Defense Date


Document Type


Degree Name

Doctor of Philosophy


Social Work

First Advisor

F. Ellen Netting


The purpose of the current study was to examine how job resources, job demands, personal resource, personal demands, and demographic characteristics predict job satisfaction and job search behavior of certified nursing assistants (CNAs) working in nursing homes. The study used data from the 2004 National Nursing Assistant Survey (NNAS). The job demands-resources (JD-R) model (Demerouti, Bakker, Nachreiner, & Schaufeli, 2001) provided the basis for the conceptual framework of the study. First, a series of multinomial logistic regression analyses were performed to determine how the five categories of predictor variables predicted the levels of job satisfaction among CNAs. Next, a series of binary logistic regressions was used to assess the effects of the predictor variables on job search behavior. Lastly, binary logistic regression was used to examine the effect of job satisfaction on job search behavior, controlling for other predictor variables. Findings indicated that job resource variables related to positive administrative climate, opportunity for self-advancement, supportive supervisory practices, peer support, and positive interactions with residents predicted job satisfaction. Among job demand variables, lack of perceived respect and physical demands significantly and negatively predicted job satisfaction. In the job search behavior model, CNAs who reported respectful administrative climate, opportunity for self-advancement, and supervisor quality were less likely to search for a new job. Among job demand variables, perceived lack of respect/appreciation for work, perceived racial/ethnic discrimination, and problems with scheduling predicted job search behavior. When the job satisfaction variable was entered into the final job search behavior model, two variables became insignificant: supervisor quality and perceived lack of respect/appreciation for work. In the final model, job satisfaction had the strongest explanatory power of job search behavior. The findings of this study did not support the role of personal resources and demands in determining job attitudes and behavior of CNAs working in nursing homes. Research, education, policy, and practice implications are addressed.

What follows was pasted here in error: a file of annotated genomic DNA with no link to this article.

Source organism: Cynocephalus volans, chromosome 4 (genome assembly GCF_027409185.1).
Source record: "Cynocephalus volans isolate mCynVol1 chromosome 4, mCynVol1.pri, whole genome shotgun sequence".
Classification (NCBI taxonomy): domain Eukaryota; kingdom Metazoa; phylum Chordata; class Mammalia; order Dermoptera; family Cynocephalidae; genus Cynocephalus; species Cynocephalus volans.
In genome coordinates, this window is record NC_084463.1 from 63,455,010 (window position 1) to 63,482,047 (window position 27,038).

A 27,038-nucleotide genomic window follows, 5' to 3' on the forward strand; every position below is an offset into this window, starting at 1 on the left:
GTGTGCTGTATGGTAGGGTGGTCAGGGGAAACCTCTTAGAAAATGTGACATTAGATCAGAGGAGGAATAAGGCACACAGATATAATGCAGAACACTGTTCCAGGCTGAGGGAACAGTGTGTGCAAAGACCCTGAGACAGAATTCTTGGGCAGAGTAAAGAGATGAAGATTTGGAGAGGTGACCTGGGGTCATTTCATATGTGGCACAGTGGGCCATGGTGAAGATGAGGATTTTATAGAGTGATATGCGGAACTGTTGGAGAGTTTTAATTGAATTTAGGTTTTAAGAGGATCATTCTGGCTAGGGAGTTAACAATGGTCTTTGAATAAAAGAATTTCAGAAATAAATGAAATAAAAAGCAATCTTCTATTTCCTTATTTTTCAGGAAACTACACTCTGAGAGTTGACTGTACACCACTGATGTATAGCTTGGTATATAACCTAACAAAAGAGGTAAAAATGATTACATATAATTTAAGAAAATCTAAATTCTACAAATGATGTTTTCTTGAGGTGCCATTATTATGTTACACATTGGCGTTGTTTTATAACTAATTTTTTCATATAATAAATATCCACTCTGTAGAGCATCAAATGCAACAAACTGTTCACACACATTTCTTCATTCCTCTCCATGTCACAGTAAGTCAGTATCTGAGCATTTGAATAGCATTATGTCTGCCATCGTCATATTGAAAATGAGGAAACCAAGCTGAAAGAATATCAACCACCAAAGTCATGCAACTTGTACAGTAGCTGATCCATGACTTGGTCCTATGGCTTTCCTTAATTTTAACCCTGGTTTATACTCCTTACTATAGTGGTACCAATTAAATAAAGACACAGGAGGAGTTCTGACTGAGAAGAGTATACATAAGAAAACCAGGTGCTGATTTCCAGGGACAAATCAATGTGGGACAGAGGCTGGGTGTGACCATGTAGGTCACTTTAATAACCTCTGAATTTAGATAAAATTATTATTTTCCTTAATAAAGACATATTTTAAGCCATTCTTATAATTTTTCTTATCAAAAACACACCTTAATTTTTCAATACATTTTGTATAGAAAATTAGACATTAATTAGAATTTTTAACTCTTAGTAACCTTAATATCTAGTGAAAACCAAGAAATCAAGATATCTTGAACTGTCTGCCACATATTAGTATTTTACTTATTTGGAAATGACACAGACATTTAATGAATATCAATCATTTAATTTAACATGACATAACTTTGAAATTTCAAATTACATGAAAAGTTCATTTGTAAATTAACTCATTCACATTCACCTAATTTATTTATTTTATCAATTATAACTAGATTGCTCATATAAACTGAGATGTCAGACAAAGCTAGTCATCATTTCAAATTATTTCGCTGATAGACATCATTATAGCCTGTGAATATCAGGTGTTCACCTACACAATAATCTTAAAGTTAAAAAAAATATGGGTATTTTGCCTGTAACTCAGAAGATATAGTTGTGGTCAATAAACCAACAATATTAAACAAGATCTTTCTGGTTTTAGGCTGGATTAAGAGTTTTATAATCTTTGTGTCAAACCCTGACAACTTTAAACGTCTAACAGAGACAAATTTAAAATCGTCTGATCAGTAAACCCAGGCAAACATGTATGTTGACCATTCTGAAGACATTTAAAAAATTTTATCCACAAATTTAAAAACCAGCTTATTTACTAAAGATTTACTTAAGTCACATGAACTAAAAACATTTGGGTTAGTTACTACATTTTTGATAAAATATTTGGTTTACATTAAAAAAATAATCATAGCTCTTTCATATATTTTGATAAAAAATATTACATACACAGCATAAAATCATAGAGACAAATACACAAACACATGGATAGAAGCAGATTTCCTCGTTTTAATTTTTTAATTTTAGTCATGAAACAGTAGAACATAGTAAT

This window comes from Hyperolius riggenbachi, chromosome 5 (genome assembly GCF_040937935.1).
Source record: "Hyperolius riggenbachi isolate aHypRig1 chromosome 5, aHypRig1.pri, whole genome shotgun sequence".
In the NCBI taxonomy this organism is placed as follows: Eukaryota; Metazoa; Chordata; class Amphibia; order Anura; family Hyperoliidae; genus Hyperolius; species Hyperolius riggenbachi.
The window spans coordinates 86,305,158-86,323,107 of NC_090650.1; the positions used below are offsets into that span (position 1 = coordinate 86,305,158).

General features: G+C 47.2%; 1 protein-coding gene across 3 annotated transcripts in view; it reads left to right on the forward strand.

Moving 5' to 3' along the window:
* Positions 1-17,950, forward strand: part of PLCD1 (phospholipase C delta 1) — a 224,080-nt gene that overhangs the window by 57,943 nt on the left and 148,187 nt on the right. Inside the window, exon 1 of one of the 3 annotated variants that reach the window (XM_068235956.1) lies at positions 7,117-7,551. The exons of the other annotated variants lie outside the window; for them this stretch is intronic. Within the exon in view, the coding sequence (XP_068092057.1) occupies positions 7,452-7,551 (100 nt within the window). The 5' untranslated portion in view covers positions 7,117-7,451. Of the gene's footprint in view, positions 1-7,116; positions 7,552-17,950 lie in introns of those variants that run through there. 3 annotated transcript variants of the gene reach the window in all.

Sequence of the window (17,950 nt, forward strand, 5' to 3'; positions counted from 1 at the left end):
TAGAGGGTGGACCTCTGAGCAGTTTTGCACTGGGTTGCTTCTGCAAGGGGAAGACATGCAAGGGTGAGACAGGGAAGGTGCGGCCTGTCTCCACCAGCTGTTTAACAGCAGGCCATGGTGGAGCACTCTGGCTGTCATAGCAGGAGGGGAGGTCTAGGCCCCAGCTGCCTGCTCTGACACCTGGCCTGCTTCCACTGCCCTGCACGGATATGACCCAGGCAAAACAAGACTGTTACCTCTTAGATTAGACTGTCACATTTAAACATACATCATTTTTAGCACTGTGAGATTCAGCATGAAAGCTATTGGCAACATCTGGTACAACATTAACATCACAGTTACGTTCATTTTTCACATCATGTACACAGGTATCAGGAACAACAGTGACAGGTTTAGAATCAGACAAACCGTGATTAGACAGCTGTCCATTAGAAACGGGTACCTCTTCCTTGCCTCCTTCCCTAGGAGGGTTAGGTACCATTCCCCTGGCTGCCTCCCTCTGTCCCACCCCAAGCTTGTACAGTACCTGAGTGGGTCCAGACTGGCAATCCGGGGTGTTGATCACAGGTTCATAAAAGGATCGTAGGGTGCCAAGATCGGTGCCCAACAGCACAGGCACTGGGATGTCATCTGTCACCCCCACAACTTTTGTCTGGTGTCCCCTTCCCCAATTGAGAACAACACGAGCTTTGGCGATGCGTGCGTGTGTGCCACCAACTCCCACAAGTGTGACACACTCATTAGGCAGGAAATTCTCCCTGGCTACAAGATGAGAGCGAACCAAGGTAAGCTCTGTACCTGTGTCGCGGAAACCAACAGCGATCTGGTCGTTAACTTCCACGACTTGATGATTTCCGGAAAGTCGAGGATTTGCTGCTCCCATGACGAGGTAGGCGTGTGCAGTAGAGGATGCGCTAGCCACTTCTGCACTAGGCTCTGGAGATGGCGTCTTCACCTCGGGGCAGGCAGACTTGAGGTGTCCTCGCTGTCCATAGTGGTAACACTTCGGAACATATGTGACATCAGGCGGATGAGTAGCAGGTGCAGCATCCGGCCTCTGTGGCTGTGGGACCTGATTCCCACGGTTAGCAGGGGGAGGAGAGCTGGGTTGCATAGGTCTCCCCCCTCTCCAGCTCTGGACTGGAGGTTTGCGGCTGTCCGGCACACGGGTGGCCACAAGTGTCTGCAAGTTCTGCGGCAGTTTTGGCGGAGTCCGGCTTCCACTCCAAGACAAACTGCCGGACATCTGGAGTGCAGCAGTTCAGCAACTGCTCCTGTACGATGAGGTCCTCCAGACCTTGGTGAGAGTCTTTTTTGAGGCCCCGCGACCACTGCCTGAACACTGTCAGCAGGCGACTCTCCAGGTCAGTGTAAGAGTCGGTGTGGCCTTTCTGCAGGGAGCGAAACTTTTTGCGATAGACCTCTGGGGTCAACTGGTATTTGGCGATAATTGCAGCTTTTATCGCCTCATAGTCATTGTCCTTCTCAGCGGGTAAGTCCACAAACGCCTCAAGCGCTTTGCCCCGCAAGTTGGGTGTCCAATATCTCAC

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Is Part Of

VCU University Archives

Is Part Of

VCU Theses and Dissertations

Date of Submission

May 2010

Included in

Social Work Commons